Connecting Community to a Local Food System
Stacey Budd, local food activity and New Leaf Administrator
As the yellow school buses take their summer pause, vibrant greens, blues, purples and reds are returning to our farmers markets – and our dinner plates. Our local food farms are bursting with life and there is a bustling energy around food. Shoppers at local farmers markets and participants in Community Supported Agriculture (CSA) programs are happily gobbling up asparagus, radishes and delightful strawberries – a welcome respite from the root vegetables that dominate local food in the winter.
There are many reasons for adding more locally grown produce to your food repertoire. Local food is healthy for our environment, our economy, and our community. And when it comes to the freshness and flavor and how it nourishes our body, local goodies win food lovers over every time.
Strolling one of our many farmers markets, visiting a local farm or placing an order through the Friends & Farmers Online Market, you are receiving produce that was harvested just 48 hours earlier. Local farmers harvest their fruits and vegetables at their peak, allowing the nutrients to be readily available for your consumption. You are also witness to the diversity of crops that small family farmers choose to grow for the scrumptious flavor and not for the durability of travel.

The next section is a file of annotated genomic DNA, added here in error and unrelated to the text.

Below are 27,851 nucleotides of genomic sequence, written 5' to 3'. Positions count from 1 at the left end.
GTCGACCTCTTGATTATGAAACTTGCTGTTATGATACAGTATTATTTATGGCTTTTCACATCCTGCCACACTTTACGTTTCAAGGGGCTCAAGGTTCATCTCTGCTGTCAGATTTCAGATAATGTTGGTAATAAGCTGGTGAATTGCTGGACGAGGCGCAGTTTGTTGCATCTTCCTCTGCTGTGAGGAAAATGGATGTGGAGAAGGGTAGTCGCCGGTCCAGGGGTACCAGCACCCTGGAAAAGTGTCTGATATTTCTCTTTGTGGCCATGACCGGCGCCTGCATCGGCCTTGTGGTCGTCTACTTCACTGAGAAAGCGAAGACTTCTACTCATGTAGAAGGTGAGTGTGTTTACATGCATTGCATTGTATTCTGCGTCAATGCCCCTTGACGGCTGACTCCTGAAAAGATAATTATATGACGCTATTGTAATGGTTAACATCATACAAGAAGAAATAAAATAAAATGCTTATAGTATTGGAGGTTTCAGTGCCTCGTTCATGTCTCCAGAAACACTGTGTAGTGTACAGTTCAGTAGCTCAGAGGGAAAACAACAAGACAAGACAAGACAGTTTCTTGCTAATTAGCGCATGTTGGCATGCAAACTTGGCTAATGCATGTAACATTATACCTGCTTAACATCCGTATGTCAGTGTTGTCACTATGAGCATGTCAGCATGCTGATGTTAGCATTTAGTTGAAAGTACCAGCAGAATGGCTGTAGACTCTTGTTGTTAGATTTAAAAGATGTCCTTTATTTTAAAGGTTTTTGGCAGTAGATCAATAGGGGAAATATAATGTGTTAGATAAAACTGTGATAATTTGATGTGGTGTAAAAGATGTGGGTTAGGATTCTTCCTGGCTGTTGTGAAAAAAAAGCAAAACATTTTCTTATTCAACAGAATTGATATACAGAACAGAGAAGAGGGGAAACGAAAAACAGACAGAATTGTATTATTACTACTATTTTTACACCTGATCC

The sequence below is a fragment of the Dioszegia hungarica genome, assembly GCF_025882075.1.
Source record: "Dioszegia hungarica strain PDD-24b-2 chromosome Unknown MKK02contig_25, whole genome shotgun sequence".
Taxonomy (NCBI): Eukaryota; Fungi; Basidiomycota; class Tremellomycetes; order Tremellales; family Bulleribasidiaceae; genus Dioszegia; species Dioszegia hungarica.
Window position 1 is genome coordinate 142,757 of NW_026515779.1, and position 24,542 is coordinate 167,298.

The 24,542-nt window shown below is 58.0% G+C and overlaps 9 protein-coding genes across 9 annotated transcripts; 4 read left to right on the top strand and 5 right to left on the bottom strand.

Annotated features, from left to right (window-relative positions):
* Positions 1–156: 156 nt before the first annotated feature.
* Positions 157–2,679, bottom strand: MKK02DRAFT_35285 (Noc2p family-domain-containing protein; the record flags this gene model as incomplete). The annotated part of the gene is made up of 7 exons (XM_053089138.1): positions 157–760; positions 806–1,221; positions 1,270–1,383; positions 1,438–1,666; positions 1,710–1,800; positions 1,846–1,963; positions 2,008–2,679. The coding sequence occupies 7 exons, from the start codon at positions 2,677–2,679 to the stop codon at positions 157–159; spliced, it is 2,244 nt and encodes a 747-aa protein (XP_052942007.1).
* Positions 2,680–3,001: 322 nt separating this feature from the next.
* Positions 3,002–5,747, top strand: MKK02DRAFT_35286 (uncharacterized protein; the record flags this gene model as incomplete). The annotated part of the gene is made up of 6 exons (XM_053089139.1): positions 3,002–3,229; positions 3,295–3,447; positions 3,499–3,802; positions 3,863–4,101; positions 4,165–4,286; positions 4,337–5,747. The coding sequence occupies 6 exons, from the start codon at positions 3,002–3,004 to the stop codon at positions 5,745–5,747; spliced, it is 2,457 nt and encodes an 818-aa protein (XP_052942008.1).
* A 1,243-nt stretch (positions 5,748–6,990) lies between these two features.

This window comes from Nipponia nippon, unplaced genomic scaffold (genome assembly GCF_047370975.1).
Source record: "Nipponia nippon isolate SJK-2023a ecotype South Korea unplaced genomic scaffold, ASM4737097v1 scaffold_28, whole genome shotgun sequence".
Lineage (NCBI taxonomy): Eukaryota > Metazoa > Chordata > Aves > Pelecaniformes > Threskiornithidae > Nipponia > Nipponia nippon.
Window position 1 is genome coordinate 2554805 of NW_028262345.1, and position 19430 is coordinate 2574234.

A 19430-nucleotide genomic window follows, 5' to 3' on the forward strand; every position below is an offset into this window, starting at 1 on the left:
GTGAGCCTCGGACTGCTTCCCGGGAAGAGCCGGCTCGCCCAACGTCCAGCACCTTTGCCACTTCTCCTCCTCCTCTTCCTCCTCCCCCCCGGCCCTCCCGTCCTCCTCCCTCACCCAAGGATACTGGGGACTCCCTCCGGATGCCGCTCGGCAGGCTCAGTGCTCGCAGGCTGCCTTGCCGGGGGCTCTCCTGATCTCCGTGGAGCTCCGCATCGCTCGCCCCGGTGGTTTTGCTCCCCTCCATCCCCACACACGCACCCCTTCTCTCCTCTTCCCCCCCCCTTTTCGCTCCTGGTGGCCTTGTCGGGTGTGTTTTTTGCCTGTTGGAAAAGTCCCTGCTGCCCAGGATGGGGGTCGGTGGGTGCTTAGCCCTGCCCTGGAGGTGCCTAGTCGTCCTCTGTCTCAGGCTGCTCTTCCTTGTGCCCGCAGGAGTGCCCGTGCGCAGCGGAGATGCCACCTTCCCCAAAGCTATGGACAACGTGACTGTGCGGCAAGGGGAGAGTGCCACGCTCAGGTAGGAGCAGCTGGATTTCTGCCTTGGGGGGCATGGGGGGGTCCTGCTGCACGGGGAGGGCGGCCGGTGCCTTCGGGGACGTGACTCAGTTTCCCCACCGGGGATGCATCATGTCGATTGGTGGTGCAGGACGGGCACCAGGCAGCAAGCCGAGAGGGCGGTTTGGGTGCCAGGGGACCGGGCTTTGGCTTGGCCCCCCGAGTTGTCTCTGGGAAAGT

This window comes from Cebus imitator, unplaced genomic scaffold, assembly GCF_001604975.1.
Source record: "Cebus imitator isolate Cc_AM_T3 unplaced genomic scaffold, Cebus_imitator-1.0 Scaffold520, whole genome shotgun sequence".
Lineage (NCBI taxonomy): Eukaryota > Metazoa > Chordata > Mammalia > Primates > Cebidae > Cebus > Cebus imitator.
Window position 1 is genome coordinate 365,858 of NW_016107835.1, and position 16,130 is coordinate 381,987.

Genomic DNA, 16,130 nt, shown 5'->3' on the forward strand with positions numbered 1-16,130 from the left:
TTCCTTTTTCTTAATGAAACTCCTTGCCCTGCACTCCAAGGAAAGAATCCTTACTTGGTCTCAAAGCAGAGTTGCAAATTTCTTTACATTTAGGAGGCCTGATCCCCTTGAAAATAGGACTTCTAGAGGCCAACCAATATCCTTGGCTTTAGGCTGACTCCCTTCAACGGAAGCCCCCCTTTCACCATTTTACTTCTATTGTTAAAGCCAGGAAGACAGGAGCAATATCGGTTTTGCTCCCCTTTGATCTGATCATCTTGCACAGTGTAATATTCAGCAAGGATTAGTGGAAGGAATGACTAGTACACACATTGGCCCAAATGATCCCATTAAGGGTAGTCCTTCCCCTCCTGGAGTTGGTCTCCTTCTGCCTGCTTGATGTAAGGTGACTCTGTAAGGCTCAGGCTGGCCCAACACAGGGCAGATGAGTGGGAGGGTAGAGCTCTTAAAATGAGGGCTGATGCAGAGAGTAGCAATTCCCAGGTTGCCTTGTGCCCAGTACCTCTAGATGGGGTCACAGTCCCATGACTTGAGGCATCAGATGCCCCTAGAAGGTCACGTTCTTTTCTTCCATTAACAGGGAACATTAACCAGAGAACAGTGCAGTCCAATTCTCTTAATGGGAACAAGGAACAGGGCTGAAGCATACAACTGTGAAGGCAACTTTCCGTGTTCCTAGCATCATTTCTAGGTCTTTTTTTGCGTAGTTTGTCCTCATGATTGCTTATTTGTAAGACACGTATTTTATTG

By making a choice to consume locally grown produce, you're also eating in tune with the seasons. All it takes is a few small preservation tips for future enjoyment. Now is a great time to pickle those last remaining asparagus stalks and freeze the U-pick strawberries destined for your winter strawberry yogurt smoothies.
We all know that eating more fresh fruits and vegetables are good for our health and vibrancy. So is the diversity of foods we put into our bodies. Like the rich ecosystems our sustainable farmers develop for their fields, a variety of whole foods offer the best nutrient output. Explore meal planning with the intention of incorporating a rainbow of colors into your daily food consumption. As the growing season blooms, this challenge is less daunting with tomatoes, blueberries, summer squash and green beans on the horizon. There are many resources to help you navigate the wealth of our local food system. Seasonal cookbooks and online blogs are great, but consider asking a farmer their favorite way to prepare that kohlrabi, turnip or bok choy. They may even share with you that “secret” family recipe that has been passed down for generations.
There are faces and stories and passions behind our local food system. Connecting the dots between the land, the growers and the eaters can help us build a stronger, healthier community through good food for all. Friends & Farmers Cooperative is working to facilitate those connection by creating a community-owned grocery store specializing in local, sustainably produced products. Part of the co-op's mission is to inspire healthy eating through education and outreach.
For further information on area farmers markets and CSA shares, go to www.buylocalpa.org
For more about the Friends & Farmers Cooperative and their Online Market, visit
Stacey Budd is a resident of the State College area, living in Pleasant Gap. She is the outreach coordinator for the Friends & Farmers Cooperative - working to share its vision with the community and build its membership base. When not out in the community delighting in conversation and share some recipes, you will find her in her backyard converting lawn to more raised beds for edibles to grow.